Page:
The technique for coloring cloth called "batik" is a very laborious dyeing technique that comes from Asia. Actually Batik, is a Javanese word from the voice ‘ambatik’, means “write with wax” in Javanese (from Java Island, in Indonesia).
It is known about the existence of the batik in Senegal since 1076, transmitted from Egypt to the Wolof people. The first wax-dyed batik garments were imported to African countries from Indonesia in the 19th century. They had immediate success and it did not take long to learn and adapt the manufacturing technique. The motifs of the traditional motifs of the traditional culture of each country or African zone were introduced very quickly in the designs. For those who know how to read it, the fabric design tells a story, which is often important for those who saw the garment.
The technique of batik was reserved for the women of the aristocracy. One of the reasons was because they had a lot of free time to devote to fabric manufacturing. And as you can imagine it was a rather tedious and slow process.
Usually batik fabrics, it can be said that they deal with everyday life (household chores, family gatherings, men hunting ...). On the other hand, there are also drawings of animals such as giraffes, elephants or antelopes.
What is it exactly?
Batik is a technique performed by hand that is used to paint fabrics and consists of applying wax on areas that do not want to be dyed (reserved areas), so that it does not allow the dye to penetrate during dyeing baths, and is fixed in Unreserved areas. This process can be repeated as many times as desired, allowing colors to be superimposed, thereby achieving a rich variety of nuances.
The property that has the wax of cracking once hardened, allows broken lines to be drawn or cracked. This "cracking" constitutes the differentiating seal of this dyeing technique of similar ones.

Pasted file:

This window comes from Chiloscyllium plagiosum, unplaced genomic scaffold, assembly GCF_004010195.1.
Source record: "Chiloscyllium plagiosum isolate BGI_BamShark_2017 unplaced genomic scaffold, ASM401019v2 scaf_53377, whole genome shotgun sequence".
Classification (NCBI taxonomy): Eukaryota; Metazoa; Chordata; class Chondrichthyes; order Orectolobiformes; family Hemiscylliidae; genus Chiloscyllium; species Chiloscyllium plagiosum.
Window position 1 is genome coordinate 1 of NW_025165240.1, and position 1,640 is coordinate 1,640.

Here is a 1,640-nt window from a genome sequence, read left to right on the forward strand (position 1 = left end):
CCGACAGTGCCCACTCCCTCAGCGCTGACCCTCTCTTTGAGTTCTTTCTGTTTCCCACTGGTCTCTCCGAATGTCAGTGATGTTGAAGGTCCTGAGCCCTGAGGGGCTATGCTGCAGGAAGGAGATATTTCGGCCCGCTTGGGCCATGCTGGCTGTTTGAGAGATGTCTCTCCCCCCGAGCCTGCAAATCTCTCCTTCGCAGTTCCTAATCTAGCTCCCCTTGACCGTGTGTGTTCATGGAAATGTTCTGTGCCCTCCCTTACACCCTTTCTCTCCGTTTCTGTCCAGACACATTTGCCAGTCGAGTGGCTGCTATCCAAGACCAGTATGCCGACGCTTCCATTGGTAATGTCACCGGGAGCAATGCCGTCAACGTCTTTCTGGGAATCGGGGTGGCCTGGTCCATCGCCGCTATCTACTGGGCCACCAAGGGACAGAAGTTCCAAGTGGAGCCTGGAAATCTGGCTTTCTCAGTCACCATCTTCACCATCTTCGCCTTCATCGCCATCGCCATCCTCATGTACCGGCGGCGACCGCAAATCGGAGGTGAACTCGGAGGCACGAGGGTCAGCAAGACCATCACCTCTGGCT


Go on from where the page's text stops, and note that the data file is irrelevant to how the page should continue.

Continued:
Samba and Rob are local artists from the Casamance region in Senegal. They are dedicated to making pieces of cloth and clothing, which he paints by hand with the batik technique.
In Madibashop we love the art that these two artists put in their unique pieces and with them we are dedicated to making our own items, from toiletry bags to handbags and bags. Soon we will also make tablecloths and cushion covers. (At the moment we can manufacture them on request)
Kente fabrics were manufactured by Akan workers in Ghana and used by the great kings and chiefs of West Africa, also considered sacred. They were made in looms in an artisanal way using cotton, silk and linen to make the strips that made up the fabric. Currently, the use of this fabric has become very popular, being used in important celebrations or ceremonies. The production of this fabric has been industrialized but there are still artisans who bet on a traditional production.
The kente fabric has its origin in the Ashanti people, belonging to Ghana. They are made in a town called Bonwire; and the legend tells that Kurugu and Ameyaw, two brothers of the town, went hunting and were hopelessly obnoxious to observe a spider weaving its web. Upon returning home, they dedicated themselves to making the first black and white fabric with a raffia tree.
According to the Ashanti tradition:
- Black represents Africa
- Red represents the blood of the ancestors
- Yellow represents gold
- Green represents the forest